A young girl vies with the family dog for her mother’s attention in this off-kilter family drama
Dir: Jasmine Trinca. Italy/France. 2022. 93 mins
A dark but playful loss and love fable about a young girl’s struggles to wrest her mother’s attentions from her pet dog onto herself, on paper Marcel! sounds like pure whimsy. And whimsical it indeed is, but it’s also more than that. Italian actress Jasmine Trinca’s feature debut, a Special Screening in Cannes, carefully and lovingly blends different tropes into a distinctive and often engaging part-real, part-fantasy world. Festival audiences will enjoy Trinca’s delicate, well-observed homage to mime, to silent film, and to Rome in summertime.
Everyone in Marcel! looks off kilter: apart from the mother and the daughter, this is basically a Fellini-esque gallery of grotesques and eccentrics
As in Trinca’s prize-winning 2020 short, also featuring Alba Rohrwacher and Maayane Conti as a mother and daughter, the action unspools in an unnamed but thoroughly picturesque Roman neighbourhood, where the palazzi are spacious, rambling and colourful, and the sounds of running water and birdsong are never far away.
The characters are also unnamed: the mostly silent daughter (Conti) lives with her performance artist mother (Rohrwacher), clearly unstable and also mostly silent, who ekes out a precarious living doing street theatre to handfuls of onlookers with her rather cute pet dog, Marcel (presumably named after the French mime, Marceau). The canine appears to entirely have supplanted the daughter in her mother’s affections, and the lack of food in the fridge is just the tip of the abandonment iceberg.
Meanwhile, across the way, grandmother (Giovanna Ralli, looking not unlike the later Sophia Loren, in one of the film’s many homages to the performing arts), monomaniacally yearns for her dead son. Presumably he is the daughter’s father, under whose portrait the daughter, who is also an insomniac, tries unsuccessfully to sleep.
‘We owe our life to art,’ the mother reminds her, but it’s not much of a life for her daughter. Effectively lacking both father and mother, she wanders around the neighbourhood encountering rejection at every turn apart, inevitably, from the attentions of a bespectacled local boy in whom she is not interested. Like so many fairy tales, it’s all rather bleak, despite the moments of delightful visual wit that punctuate proceedings; at one point, for example, the portrait of the daughter’s father turns into one of an ugly great aunt with whom the grandmother is comparing her.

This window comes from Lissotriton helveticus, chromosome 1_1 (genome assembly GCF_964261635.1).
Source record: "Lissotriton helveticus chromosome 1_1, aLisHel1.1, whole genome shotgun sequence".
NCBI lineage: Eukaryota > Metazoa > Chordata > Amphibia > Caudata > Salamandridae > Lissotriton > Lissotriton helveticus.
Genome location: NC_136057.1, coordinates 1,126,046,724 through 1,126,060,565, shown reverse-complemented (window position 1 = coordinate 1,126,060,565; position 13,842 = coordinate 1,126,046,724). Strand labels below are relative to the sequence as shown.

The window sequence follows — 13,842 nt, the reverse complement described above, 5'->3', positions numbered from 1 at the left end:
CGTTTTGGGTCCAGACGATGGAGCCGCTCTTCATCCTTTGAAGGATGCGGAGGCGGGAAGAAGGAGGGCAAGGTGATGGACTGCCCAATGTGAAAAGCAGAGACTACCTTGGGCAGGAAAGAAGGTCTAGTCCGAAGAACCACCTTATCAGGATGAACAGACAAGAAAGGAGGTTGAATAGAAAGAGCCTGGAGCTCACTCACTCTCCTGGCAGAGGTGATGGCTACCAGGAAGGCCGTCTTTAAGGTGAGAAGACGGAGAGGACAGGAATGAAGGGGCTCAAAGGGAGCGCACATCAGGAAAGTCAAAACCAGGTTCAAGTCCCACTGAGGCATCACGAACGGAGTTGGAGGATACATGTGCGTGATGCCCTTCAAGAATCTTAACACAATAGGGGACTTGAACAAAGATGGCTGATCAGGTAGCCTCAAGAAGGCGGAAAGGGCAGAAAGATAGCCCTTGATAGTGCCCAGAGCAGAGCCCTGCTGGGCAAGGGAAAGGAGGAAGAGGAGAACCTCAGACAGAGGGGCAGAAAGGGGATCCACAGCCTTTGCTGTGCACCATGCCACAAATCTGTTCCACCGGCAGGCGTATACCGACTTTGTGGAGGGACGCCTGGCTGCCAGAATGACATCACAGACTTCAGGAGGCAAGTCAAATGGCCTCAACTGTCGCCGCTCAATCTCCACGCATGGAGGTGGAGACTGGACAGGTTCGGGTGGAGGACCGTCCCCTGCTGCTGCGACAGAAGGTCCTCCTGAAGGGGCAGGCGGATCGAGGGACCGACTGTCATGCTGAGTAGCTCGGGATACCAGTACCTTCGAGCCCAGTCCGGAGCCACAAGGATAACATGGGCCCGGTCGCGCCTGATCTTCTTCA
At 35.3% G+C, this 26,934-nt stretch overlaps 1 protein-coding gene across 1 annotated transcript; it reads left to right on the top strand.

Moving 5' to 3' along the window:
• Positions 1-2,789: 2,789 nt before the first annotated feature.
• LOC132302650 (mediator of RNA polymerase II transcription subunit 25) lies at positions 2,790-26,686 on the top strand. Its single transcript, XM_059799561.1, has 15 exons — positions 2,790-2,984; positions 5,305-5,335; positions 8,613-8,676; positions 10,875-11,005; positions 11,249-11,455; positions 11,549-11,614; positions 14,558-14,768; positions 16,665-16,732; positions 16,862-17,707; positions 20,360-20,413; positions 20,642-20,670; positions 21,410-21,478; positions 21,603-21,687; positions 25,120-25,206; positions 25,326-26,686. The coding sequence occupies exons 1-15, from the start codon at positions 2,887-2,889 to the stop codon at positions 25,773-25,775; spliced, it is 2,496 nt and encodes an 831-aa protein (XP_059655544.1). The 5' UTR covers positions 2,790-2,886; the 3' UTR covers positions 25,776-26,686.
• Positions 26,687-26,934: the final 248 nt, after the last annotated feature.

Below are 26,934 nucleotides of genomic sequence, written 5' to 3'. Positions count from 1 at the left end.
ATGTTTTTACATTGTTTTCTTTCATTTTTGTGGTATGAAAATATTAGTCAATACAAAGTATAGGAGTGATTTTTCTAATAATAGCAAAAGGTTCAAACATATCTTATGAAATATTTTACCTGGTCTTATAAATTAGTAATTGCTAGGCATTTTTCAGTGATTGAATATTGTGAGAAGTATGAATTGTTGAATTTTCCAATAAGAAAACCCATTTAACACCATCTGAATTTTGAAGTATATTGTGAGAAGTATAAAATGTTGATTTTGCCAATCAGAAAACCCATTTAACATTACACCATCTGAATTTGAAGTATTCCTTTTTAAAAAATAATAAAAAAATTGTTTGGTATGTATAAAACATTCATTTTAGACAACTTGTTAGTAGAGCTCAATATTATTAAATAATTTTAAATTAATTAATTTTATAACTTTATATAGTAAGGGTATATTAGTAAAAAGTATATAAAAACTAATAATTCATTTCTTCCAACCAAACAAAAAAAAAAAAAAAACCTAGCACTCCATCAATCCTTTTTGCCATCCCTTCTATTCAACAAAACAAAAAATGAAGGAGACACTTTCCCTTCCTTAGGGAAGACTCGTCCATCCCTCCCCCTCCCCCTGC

During one of the mother’s histrionic and physically demanding street performances, which tend to drag on too long, Marcel goes missing: that exclamation mark in the title is the sound of the prostrate mother desperately calling his name. And then, one dark and stormy night, the daughter finds the shivering pooch…
Everyone in Marcel! looks off kilter: apart from the mother and the daughter, this is basically a Fellini-esque gallery of grotesques and eccentrics, with Dario Cantarelli perhaps taking top honours as both a flower-wielding suitor to the mother and a funeral director. The offbeat, beautiful features of both Rohrwacher and Conti seem to have been tailor made for roles which are self-consciously theatrical, with both communicating their own particular tragedy — Conti as the blank-faced victim who numbly accepts her fate until she one day explodes, Rohrwacher as the performer whose personal grief has led her to tragically blur the distinctions between art and life.
Matti Bye’s score is full of appropriately plangent piano: the musical selection is wide-ranging, with Orchestral Manoeuvres In The Dark’s 1980 hit ‘Enola Gay’ being one of the more memorable picks. Visually too, Marcel! is rarely less than memorable, with Daria D’Antonio shuttling between comically flat depictions of extraordinary moments and self-consciously heightened use of unusual angles.
If Marcel! can be criticised, it is for losing its way plot wise after the 45-minute mark, with the visit of mother and daughter to the mansion of the mother’s cruel and haughty cousin (Valentina Cervi). These scenes are heavy going and self-indulgent, though things do pick up again over the home stretch, with its beautifully handled reveal. Also on the downside, the narrative is broken up into ten chapters of varying length, each bearing a mysterious, and often incomprehensible, epigraph. If Marcel!’s whimsy can be accused of spilling over into mere pretentiousness, it’s here.
Production companies: Cinemaundici, Totem Atelier, Rai Cinema
International sales: Totem Films firstname.lastname@example.org
Producers: Olivia Musini, Bérénice Vincent, Laure Parleani
Screenplay: Francisca Manieri, Jasmine Trinca
Production design: Ilaria Sadun
Editing: Chiara Russo
Cinematography: Daria D’Antonio
Music: Matti Bye
Main cast: Alba Rohrwacher, Maayane Conti, Giovanna Ralli, Umberto Orsini, Dario Cantarelli